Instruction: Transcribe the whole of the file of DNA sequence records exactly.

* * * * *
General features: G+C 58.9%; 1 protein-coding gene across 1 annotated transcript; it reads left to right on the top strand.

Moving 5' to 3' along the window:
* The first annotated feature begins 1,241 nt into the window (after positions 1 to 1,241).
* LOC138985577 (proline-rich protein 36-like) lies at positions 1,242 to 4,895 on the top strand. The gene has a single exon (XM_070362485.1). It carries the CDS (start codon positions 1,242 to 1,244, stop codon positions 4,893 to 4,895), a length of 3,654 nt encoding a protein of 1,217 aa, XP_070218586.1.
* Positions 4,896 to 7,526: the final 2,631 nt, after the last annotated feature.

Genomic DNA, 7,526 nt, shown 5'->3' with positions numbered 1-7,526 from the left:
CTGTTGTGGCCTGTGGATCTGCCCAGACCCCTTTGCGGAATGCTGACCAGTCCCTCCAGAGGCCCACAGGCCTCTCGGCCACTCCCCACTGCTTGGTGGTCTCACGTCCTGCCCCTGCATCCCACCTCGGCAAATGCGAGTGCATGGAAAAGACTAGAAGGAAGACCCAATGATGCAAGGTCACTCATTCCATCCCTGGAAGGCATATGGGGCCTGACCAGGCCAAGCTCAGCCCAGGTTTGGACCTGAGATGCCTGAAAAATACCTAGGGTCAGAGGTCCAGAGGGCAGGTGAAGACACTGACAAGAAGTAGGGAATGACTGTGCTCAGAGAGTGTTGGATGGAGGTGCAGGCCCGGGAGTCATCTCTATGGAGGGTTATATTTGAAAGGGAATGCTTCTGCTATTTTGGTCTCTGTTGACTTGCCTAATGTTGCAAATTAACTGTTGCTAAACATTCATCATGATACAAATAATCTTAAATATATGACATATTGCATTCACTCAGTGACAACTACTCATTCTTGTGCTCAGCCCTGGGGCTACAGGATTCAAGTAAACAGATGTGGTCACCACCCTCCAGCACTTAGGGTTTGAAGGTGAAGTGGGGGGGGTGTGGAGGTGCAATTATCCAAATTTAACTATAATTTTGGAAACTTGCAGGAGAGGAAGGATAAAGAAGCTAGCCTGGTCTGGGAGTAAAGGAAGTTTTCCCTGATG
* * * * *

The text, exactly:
General features: G+C 58.9%; 1 protein-coding gene across 1 annotated transcript; it reads left to right on the top strand.

Moving 5' to 3' along the window:
* The first annotated feature begins 1,241 nt into the window (after positions 1 to 1,241).
* LOC138985577 (proline-rich protein 36-like) lies at positions 1,242 to 4,895 on the top strand. The gene has a single exon (XM_070362485.1). It carries the CDS (start codon positions 1,242 to 1,244, stop codon positions 4,893 to 4,895), a length of 3,654 nt encoding a protein of 1,217 aa, XP_070218586.1.
* Positions 4,896 to 7,526: the final 2,631 nt, after the last annotated feature.

Genomic DNA, 7,526 nt, shown 5'->3' with positions numbered 1-7,526 from the left:
CTGTTGTGGCCTGTGGATCTGCCCAGACCCCTTTGCGGAATGCTGACCAGTCCCTCCAGAGGCCCACAGGCCTCTCGGCCACTCCCCACTGCTTGGTGGTCTCACGTCCTGCCCCTGCATCCCACCTCGGCAAATGCGAGTGCATGGAAAAGACTAGAAGGAAGACCCAATGATGCAAGGTCACTCATTCCATCCCTGGAAGGCATATGGGGCCTGACCAGGCCAAGCTCAGCCCAGGTTTGGACCTGAGATGCCTGAAAAATACCTAGGGTCAGAGGTCCAGAGGGCAGGTGAAGACACTGACAAGAAGTAGGGAATGACTGTGCTCAGAGAGTGTTGGATGGAGGTGCAGGCCCGGGAGTCATCTCTATGGAGGGTTATATTTGAAAGGGAATGCTTCTGCTATTTTGGTCTCTGTTGACTTGCCTAATGTTGCAAATTAACTGTTGCTAAACATTCATCATGATACAAATAATCTTAAATATATGACATATTGCATTCACTCAGTGACAACTACTCATTCTTGTGCTCAGCCCTGGGGCTACAGGATTCAAGTAAACAGATGTGGTCACCACCCTCCAGCACTTAGGGTTTGAAGGTGAAGTGGGGGGGGTGTGGAGGTGCAATTATCCAAATTTAACTATAATTTTGGAAACTTGCAGGAGAGGAAGGATAAAGAAGCTAGCCTGGTCTGGGAGTAAAGGAAGTTTTCCCTGATG